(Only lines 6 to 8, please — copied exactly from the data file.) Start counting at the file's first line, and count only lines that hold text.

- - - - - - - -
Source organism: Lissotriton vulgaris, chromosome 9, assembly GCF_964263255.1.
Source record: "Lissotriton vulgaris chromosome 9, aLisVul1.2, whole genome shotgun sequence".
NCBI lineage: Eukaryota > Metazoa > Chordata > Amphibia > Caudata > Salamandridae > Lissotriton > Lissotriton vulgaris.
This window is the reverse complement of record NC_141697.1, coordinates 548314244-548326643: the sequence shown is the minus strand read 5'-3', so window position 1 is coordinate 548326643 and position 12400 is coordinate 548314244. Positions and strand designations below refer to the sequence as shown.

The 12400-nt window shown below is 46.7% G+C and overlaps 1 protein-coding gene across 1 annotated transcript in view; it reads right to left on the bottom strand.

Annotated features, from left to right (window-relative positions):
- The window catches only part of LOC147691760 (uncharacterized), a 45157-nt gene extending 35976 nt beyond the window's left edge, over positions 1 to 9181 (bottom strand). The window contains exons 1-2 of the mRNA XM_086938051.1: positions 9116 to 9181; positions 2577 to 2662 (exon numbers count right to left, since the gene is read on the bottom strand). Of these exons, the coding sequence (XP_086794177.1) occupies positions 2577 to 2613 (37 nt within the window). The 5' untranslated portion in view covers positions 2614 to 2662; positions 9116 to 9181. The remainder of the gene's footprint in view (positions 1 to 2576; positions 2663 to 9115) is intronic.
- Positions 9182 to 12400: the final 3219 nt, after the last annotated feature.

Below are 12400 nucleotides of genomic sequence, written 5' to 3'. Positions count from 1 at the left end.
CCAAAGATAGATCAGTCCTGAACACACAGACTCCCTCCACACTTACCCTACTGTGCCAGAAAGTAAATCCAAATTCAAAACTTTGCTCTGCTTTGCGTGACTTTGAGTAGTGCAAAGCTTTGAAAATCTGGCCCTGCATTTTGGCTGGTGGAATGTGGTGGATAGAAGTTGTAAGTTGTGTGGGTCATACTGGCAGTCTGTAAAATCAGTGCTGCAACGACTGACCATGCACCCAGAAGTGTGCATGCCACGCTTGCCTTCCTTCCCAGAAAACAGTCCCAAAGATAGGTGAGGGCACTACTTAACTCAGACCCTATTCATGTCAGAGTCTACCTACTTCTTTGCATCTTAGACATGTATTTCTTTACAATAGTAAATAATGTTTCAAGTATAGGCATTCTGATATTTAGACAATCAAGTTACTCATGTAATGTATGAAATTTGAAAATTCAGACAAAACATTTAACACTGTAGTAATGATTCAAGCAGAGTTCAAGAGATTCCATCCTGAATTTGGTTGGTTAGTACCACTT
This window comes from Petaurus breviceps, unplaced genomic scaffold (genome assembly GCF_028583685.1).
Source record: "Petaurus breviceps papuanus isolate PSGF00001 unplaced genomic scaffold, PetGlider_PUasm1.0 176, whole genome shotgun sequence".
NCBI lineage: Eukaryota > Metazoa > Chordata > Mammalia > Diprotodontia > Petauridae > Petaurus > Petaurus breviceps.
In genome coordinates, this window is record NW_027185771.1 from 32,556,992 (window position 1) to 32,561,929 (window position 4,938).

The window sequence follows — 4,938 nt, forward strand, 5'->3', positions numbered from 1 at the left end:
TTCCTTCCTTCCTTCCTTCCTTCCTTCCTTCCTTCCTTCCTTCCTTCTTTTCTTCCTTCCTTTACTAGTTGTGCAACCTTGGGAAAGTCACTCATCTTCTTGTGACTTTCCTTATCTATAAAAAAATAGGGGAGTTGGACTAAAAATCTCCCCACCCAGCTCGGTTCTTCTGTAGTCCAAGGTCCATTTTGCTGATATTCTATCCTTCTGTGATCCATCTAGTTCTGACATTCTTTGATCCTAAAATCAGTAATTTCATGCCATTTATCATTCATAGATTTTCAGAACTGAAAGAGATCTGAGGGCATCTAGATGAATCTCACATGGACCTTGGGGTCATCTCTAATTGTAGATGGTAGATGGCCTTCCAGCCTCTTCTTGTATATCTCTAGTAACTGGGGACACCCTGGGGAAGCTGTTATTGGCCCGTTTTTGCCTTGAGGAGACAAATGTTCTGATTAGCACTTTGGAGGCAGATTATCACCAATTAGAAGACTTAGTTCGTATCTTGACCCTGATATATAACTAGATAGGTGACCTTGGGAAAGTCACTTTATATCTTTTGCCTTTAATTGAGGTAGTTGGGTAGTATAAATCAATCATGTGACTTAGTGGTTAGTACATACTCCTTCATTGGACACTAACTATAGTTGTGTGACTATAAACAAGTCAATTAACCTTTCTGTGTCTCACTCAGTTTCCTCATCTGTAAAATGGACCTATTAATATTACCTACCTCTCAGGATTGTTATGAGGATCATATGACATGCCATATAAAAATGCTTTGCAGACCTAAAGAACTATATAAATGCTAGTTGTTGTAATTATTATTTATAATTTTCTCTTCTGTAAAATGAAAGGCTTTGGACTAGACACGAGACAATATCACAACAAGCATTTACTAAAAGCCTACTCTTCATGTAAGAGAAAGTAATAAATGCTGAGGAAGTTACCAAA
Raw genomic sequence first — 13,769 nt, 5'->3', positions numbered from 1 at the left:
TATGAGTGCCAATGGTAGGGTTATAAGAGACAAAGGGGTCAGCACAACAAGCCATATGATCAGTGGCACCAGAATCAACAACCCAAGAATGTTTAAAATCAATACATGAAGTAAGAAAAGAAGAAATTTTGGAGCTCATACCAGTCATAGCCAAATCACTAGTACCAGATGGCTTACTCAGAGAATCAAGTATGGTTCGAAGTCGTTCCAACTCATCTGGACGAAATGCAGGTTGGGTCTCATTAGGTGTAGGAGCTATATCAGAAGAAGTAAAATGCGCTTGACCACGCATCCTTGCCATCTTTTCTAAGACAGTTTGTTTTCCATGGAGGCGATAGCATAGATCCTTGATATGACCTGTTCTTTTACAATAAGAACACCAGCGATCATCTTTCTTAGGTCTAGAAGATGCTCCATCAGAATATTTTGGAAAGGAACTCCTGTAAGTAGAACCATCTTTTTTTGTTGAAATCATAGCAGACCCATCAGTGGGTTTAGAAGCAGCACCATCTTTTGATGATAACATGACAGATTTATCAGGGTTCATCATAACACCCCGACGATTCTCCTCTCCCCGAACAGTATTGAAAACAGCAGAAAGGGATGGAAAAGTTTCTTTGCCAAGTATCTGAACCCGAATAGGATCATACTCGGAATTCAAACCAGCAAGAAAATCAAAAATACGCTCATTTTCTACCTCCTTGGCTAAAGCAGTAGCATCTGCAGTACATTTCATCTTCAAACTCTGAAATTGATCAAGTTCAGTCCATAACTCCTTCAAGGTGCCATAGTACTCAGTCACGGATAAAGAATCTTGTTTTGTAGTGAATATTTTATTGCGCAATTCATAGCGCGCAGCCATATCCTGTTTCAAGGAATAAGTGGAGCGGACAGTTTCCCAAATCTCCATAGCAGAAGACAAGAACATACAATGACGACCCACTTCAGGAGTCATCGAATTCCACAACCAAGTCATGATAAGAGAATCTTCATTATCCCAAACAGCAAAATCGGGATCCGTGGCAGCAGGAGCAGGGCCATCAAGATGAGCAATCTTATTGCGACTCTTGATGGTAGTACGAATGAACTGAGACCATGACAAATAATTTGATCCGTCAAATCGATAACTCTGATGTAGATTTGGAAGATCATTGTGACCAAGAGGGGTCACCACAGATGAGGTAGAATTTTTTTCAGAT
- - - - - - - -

Annotated features, from left to right (window-relative positions):
- The window catches only part of LOC147691760 (uncharacterized), a 45157-nt gene extending 35976 nt beyond the window's left edge, over positions 1 to 9181 (bottom strand). The window contains exons 1-2 of the mRNA XM_086938051.1: positions 9116 to 9181; positions 2577 to 2662 (exon numbers count right to left, since the gene is read on the bottom strand). Of these exons, the coding sequence (XP_086794177.1) occupies positions 2577 to 2613 (37 nt within the window). The 5' untranslated portion in view covers positions 2614 to 2662; positions 9116 to 9181. The remainder of the gene's footprint in view (positions 1 to 2576; positions 2663 to 9115) is intronic.
- Positions 9182 to 12400: the final 3219 nt, after the last annotated feature.